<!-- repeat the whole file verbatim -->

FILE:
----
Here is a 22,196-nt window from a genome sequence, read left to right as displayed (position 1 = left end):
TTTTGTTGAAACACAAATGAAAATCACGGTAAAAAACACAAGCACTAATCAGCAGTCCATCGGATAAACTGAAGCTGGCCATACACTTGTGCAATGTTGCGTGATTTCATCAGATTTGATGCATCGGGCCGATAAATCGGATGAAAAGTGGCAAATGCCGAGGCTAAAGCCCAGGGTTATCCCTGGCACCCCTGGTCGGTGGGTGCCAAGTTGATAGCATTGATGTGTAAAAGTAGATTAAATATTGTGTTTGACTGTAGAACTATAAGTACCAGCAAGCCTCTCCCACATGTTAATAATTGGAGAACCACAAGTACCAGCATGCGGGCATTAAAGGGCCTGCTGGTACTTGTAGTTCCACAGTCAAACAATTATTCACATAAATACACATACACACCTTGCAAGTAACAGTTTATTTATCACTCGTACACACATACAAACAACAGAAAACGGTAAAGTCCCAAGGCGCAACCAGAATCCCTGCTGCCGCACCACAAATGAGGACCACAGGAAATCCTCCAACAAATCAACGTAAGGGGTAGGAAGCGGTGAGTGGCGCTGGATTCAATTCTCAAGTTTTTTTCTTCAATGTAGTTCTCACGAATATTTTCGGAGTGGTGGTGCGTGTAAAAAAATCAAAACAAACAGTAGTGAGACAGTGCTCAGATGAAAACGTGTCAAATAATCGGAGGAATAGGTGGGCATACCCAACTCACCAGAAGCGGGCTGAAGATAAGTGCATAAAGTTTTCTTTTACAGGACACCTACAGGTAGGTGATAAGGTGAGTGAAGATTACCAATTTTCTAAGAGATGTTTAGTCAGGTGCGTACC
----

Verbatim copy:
Here is a 22,196-nt window from a genome sequence, read left to right as displayed (position 1 = left end):
TTTTGTTGAAACACAAATGAAAATCACGGTAAAAAACACAAGCACTAATCAGCAGTCCATCGGATAAACTGAAGCTGGCCATACACTTGTGCAATGTTGCGTGATTTCATCAGATTTGATGCATCGGGCCGATAAATCGGATGAAAAGTGGCAAATGCCGAGGCTAAAGCCCAGGGTTATCCCTGGCACCCCTGGTCGGTGGGTGCCAAGTTGATAGCATTGATGTGTAAAAGTAGATTAAATATTGTGTTTGACTGTAGAACTATAAGTACCAGCAAGCCTCTCCCACATGTTAATAATTGGAGAACCACAAGTACCAGCATGCGGGCATTAAAGGGCCTGCTGGTACTTGTAGTTCCACAGTCAAACAATTATTCACATAAATACACATACACACCTTGCAAGTAACAGTTTATTTATCACTCGTACACACATACAAACAACAGAAAACGGTAAAGTCCCAAGGCGCAACCAGAATCCCTGCTGCCGCACCACAAATGAGGACCACAGGAAATCCTCCAACAAATCAACGTAAGGGGTAGGAAGCGGTGAGTGGCGCTGGATTCAATTCTCAAGTTTTTTTCTTCAATGTAGTTCTCACGAATATTTTCGGAGTGGTGGTGCGTGTAAAAAAATCAAAACAAACAGTAGTGAGACAGTGCTCAGATGAAAACGTGTCAAATAATCGGAGGAATAGGTGGGCATACCCAACTCACCAGAAGCGGGCTGAAGATAAGTGCATAAAGTTTTCTTTTACAGGACACCTACAGGTAGGTGATAAGGTGAGTGAAGATTACCAATTTTCTAAGAGATGTTTAGTCAGGTGCGTACC